How China sees the Black Swan


Al-Jazeera, 10-4-11

Occupy Wall Street, that Black Swan in the making, is probably going to be an ongoing event for months; but in the normal ways of the media, no story can hold center stage for long.  So, soon, something is going to push it out of the way, as Egypt, Syria, Libya, the tsunami relief, nuclear meltdowns and the troubles in Central Africa have been pushed aside for new stories.  But while we may be watching some other story, in other parts of the world the Occupy story has legs.  It has legs because it shows the United States, not as a world power and all powerful, but as a country with deep rooted problems.  It is a story made in under-dog heaven, all those who have watched us march in economic triumph are enjoying what they perceive as our economic decline.

Over the weekend I watch the coverage of Occupy Wall Street by Al-Jazeera; it was a strange sensation – all of my adult life I have watched American reporters stand in foreign lands and tell their American audiences about the turmoil in other countries – countries whose political and economic systems were flawed and weak; the tone was almost always self-righteous – “if only they were smart enough to act as we do, they would not be in this predicament.”   Now the shoe is on the other foot and the pan-Arab press is having a field day with Occupy Wall Street.  The Al-Jazeera reporter I watched was almost giddy with excitement over the inequities of American society and the implications of the discontent.  But the Arab press is not alone in its joyful coverage, others such as the Chinese and Iranian press like it just as much.

Most of non-American, non-western coverage includes the reporters’ or the media management’s pet-theories about the flaws in both the American economy and the American political system – pointing out that it is no longer a model for countries in transition, not for political or economic systems.  This year the United States has lost a great deal of prestige and influence around the world; Russia, Turkey, Iran and China have each in their own way stepped up and offered to fill the void.  Turkey and Iran are competing for leadership in the Middle East and the Muslim world, but Russia and China are thinking globally.  Russia is not as outspoken as China, it is not quite as clear in its objectives, nor as omnipresent as China.  Maybe it is because China has more money and more people, or maybe it is because China has developed long-term plan for the world.  That possibility makes watching every move China makes not only entertaining and worthwhile, but obligatory.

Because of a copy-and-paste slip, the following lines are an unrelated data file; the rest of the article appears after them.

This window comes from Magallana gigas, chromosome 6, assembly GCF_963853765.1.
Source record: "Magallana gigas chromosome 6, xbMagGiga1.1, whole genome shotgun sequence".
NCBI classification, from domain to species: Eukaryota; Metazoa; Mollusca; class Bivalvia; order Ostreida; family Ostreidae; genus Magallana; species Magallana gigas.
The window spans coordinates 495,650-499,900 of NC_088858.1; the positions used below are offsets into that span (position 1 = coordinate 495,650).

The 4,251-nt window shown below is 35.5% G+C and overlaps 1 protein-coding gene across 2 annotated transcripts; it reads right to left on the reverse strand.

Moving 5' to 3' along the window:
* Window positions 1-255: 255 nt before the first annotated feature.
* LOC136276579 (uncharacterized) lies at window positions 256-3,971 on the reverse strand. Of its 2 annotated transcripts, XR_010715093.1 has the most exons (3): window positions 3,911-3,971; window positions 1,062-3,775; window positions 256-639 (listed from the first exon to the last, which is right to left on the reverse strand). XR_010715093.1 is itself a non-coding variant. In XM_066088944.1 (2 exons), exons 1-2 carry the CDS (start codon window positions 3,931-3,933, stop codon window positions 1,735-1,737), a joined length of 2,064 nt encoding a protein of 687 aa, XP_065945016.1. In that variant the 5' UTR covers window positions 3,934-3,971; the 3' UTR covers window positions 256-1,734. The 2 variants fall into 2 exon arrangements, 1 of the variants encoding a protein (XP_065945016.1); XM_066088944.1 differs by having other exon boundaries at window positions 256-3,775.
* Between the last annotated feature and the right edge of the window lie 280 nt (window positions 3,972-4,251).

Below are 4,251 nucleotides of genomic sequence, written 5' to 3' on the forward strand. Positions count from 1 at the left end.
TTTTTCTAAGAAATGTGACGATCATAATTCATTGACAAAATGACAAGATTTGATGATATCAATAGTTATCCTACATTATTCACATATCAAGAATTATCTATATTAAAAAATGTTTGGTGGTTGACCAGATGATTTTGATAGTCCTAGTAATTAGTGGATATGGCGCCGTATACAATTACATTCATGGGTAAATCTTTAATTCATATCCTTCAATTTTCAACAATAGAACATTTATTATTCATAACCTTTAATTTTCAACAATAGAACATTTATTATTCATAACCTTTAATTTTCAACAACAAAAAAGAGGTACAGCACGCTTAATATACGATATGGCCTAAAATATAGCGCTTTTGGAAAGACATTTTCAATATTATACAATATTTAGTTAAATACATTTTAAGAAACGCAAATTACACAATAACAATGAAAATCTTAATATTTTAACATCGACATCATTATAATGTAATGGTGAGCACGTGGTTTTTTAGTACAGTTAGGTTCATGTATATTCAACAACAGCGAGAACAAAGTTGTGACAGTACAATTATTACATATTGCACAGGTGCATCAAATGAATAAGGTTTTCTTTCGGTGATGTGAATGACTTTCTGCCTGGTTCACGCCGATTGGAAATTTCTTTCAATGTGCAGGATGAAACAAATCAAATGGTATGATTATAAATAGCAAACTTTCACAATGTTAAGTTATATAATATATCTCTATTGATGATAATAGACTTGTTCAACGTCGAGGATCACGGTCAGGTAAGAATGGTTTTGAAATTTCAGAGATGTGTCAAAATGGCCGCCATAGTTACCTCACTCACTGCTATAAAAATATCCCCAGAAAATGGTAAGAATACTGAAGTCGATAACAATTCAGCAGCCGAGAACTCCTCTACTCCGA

The Chinese use every opportunity that presents itself to point out that the American system, capitalism and the ways of the west have run their course and are no longer suited to solve the world’s problems or offer leadership to the world.  The Chinese People’s Daily loves to editorialize on the the American economy, the national debt crisis and now on Occupy Wall Street.  This year may be remembered for many things, but for me it has been the year that China took off the kid-gloves and started some bare-knuckle punching. Here is a quote from one such editorial.  I suppose in time this will all be old-hat to me, but for the time-being, I frequently caught off guard by the signs of the shifting of power that is taking place around the world.

These issues have been ignored when the economy is in an upswing, but when a downturn hits even a tiny issue will cause bursts of anger.  The structure of capitalism is no longer fit for globalization. This is the root of every ongoing problem.  The current system of the Western world, though encouraging innovation, fails to emphasize hard work. It has been enjoying the legacy of its top brands and the technology it has, but forgot to keep competing with the basic industries…The mechanism that used to concentrate capital to develop industries and society has been severely twisted. Wall Street, the “CPU” of the US, has become a model known for creating money out of thin air, rather than accumulating wealth via hard work. Its fall indicates a decline of the US system, and people doubt whether Washington has the determination to reverse this trend. When the elites in the Western world don’t want to or are unable to make changes, the most convenient approach will be transferring dissatisfaction to other countries, such as China and other developing countries. The world is now in turbulence. China needs to stay clam and observe how the street movements in the Western world develop and to make the right choices for its own good. Chinese People’s Daily, 10-17-11

 

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